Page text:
Example Case Studies
In order to maintain confidentiality these are fictitious clients but are based on past clients real experiences. I hope to give an idea of how the counselling journey might go rather than individual life stories.
Johanna, Reading (age 30)
Johanna came to a counselling because she was experiencing very difficult feelings after loosing a baby. There was something wrong and she felt she couldn't cope with life. Nobody seemed to understand. She was struggling to focus at work and loosing her temper with those close to her. She was deeply upset for the baby she wanted and lost and felt a mixture of sorrow, guilt and anger. She recognised that she was dealing with the feelings associated with grief and wanted help to move through them.
I worked with Johanna by listening to her story in her own words, what had happened to her, what this did to her and how horrible it was. I encouraged her in a number of ways to explore the medical aspects and how they affected her important relationships, emotions and thoughts as she felt that she had been rushed and ignored during her time in hospital. Her experiences also impacted her faith, which was distressing because she usually found this to be a positive support in her life.
She felt isolated when initial compassion and support from others had stopped and she felt that she was being forced to "move on" faster than was possible. Having a space with a trained counsellor provided the time she needed to remember and think about her baby and decide how she wanted to move forward in her own time. She was also able to express some thoughts and emotions that she did not understand and had hidden from others.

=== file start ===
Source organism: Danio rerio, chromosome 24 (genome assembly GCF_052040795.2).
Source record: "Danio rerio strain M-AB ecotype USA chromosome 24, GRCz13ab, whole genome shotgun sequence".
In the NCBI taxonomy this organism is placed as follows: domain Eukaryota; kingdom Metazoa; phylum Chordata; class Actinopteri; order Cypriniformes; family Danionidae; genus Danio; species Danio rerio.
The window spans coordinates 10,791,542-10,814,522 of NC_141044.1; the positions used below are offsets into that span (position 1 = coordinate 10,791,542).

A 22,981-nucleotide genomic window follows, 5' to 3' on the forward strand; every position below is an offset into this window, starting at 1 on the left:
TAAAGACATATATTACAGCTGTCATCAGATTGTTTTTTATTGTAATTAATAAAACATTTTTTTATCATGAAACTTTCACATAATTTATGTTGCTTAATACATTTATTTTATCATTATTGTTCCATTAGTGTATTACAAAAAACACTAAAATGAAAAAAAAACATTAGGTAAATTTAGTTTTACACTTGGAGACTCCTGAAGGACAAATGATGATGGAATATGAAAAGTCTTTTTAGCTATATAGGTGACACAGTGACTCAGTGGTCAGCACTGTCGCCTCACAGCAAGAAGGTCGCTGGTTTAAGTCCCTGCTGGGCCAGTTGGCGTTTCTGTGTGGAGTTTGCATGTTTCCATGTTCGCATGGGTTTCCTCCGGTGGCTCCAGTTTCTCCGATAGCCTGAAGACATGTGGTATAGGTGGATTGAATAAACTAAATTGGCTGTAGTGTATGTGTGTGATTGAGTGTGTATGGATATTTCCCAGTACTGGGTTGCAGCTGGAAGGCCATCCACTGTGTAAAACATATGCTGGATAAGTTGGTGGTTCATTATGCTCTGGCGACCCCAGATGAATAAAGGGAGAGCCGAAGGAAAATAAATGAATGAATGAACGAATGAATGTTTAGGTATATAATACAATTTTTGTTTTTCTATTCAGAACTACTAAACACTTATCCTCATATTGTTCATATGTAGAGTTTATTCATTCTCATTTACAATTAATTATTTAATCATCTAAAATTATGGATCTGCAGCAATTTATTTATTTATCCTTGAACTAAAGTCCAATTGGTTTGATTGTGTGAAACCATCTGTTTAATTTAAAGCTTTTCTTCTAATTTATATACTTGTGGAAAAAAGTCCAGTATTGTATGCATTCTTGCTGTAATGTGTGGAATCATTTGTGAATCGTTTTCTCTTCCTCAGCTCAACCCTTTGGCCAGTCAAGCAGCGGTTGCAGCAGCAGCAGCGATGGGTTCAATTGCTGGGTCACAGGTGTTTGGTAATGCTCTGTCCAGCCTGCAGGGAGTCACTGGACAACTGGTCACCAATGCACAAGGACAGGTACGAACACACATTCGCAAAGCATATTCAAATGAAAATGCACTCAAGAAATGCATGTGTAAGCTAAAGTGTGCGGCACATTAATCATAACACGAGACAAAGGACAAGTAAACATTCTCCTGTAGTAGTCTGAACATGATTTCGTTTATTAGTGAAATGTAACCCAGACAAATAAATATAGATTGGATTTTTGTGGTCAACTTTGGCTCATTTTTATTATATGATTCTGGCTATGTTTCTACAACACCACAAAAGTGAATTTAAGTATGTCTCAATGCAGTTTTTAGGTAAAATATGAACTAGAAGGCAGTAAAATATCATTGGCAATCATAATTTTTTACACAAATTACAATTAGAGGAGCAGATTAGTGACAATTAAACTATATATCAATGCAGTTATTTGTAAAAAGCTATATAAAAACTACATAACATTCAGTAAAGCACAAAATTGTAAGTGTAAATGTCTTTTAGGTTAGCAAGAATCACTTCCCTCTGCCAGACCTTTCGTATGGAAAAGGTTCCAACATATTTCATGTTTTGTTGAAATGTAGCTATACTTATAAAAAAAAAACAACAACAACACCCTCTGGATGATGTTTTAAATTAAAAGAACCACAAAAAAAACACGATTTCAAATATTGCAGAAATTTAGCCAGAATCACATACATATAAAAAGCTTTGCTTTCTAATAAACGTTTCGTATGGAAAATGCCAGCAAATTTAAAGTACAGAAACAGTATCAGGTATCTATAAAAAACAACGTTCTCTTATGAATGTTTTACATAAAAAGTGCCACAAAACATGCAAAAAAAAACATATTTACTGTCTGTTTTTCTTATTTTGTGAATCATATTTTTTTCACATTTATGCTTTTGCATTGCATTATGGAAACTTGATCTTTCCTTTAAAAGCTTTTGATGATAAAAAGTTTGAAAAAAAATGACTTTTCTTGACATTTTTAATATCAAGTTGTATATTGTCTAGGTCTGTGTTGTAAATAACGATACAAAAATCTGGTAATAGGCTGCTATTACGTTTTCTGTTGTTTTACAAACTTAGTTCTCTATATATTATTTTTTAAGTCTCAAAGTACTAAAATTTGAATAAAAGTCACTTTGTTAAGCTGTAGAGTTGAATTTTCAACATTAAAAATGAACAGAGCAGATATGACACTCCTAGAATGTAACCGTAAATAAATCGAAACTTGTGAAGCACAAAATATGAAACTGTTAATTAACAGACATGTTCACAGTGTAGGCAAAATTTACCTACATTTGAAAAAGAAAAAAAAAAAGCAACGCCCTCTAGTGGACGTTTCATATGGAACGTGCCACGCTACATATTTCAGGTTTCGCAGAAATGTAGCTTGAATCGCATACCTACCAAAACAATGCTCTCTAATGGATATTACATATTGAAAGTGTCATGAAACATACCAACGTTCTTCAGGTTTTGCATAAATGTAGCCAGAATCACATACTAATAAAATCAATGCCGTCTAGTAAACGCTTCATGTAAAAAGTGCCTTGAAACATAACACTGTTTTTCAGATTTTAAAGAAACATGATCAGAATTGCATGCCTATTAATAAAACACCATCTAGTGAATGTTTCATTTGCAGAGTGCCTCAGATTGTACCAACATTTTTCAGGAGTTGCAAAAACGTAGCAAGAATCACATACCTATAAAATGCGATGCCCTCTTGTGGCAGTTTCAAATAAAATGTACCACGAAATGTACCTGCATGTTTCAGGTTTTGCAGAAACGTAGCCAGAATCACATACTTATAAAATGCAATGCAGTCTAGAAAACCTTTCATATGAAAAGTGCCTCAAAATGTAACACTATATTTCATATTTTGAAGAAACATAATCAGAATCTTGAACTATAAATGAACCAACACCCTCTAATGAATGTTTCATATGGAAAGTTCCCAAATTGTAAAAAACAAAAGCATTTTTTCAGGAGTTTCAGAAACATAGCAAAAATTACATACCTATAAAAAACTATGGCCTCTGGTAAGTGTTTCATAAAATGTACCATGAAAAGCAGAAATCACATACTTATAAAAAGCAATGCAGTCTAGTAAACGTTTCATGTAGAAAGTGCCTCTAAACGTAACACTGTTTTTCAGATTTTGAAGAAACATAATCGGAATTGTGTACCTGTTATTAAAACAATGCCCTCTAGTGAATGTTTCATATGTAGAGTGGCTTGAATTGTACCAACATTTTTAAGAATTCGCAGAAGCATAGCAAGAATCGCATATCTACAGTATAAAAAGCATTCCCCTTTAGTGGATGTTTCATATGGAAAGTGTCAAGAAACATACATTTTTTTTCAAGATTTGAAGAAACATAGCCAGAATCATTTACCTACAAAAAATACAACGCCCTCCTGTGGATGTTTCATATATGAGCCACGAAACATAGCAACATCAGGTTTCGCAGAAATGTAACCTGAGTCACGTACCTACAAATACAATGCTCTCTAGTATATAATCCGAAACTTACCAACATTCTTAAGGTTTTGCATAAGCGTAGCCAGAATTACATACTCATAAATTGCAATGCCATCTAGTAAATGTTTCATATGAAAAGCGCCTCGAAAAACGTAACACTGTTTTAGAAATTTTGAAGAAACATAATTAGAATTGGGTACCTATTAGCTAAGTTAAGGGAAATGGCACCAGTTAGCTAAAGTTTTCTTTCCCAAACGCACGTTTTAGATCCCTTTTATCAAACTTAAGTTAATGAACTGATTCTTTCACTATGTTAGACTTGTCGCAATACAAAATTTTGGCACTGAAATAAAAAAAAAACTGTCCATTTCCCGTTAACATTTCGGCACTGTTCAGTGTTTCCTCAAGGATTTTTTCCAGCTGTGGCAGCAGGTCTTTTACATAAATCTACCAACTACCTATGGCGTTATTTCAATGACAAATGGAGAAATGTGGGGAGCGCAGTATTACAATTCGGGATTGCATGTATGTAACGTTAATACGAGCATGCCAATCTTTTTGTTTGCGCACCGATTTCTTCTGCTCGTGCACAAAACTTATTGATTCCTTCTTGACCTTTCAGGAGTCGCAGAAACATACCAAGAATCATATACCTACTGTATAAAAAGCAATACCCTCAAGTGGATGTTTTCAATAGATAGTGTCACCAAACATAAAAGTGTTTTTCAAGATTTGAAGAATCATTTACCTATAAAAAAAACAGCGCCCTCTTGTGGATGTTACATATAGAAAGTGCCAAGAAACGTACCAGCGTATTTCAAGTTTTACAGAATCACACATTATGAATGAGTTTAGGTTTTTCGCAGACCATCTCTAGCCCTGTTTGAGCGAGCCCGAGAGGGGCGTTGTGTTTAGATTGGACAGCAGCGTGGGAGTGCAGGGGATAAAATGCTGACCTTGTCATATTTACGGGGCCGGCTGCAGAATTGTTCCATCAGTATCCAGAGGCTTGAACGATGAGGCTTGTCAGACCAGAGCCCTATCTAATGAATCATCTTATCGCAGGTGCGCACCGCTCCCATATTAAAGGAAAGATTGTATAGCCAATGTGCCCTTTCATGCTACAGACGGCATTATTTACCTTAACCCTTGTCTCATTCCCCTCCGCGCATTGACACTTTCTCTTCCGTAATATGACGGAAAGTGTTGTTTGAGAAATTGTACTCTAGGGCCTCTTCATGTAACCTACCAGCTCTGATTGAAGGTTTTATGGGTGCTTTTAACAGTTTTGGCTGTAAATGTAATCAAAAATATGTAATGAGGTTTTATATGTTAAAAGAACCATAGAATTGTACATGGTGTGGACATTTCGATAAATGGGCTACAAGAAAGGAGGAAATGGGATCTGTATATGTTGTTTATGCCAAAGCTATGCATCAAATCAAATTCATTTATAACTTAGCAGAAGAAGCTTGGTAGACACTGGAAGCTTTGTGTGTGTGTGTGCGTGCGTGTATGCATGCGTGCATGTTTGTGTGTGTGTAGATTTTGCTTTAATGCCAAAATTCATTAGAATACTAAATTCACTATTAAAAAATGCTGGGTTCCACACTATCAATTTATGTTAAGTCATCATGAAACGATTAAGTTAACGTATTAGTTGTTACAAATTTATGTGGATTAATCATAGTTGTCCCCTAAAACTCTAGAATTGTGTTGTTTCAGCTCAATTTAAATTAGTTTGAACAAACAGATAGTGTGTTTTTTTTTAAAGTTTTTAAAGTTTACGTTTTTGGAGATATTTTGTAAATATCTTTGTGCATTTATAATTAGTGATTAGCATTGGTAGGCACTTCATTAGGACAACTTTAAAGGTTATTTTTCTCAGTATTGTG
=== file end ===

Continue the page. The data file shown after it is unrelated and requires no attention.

She explored her anger and feelings of rage towards life and the sense of unfairness.. This helped her arrive in a place where she had more acceptance of the fact that we can't control certain aspects of life, she came to terms with feelings of helplessness and could more clearly see a way forward.
Importantly, Johanna had a place to explore without judgement or pressure. By working with her grief she was able to be more open with her partner and they experienced more closeness together in their pain and with less conflict.
She was able to admit her deep angry thoughts towards God and begin to see that forgiveness and release was a option for her if she chose to take it, that somehow God was with her in the pain and not against her. This made her feel more peaceful.
Lucia, Woodley (age 14)
Lucia was struggling with school and getting into trouble with some of her teachers. She felt no one understood her and she complained of bullying from other girls. She didn't want to discuss home life but needed help to stop cutting herself. She was nervous and angry but felt that counselling might help her feel better.
At first we got to know each other a bit. We used pictures, drawings and toy animals to map out her ideas of herself and the girls at school who she talked with. Over time she began to see that she had lots of important qualities such as loyalty, kindness and fun but that she often spent unhelpful time in conversations with others that made her feel low and angry.
We explored this new self-understanding and how she might connect well with others her age using self-assertive techniques. She began to see her own bullying behaviour and how this impacted on others. New ways of relating were practised.
As time went on she decided to talk about her family life and how she experienced this. She began to be more open and explore a variety of relationships at school that were more positive which also increased her self esteem.
Her cutting stopped and we discussed coping techniques and practices she could use when stress was high. By practising deep breathing and learning to relax. By working with a counsellor she came to learn that there were ways of taking some control over her life.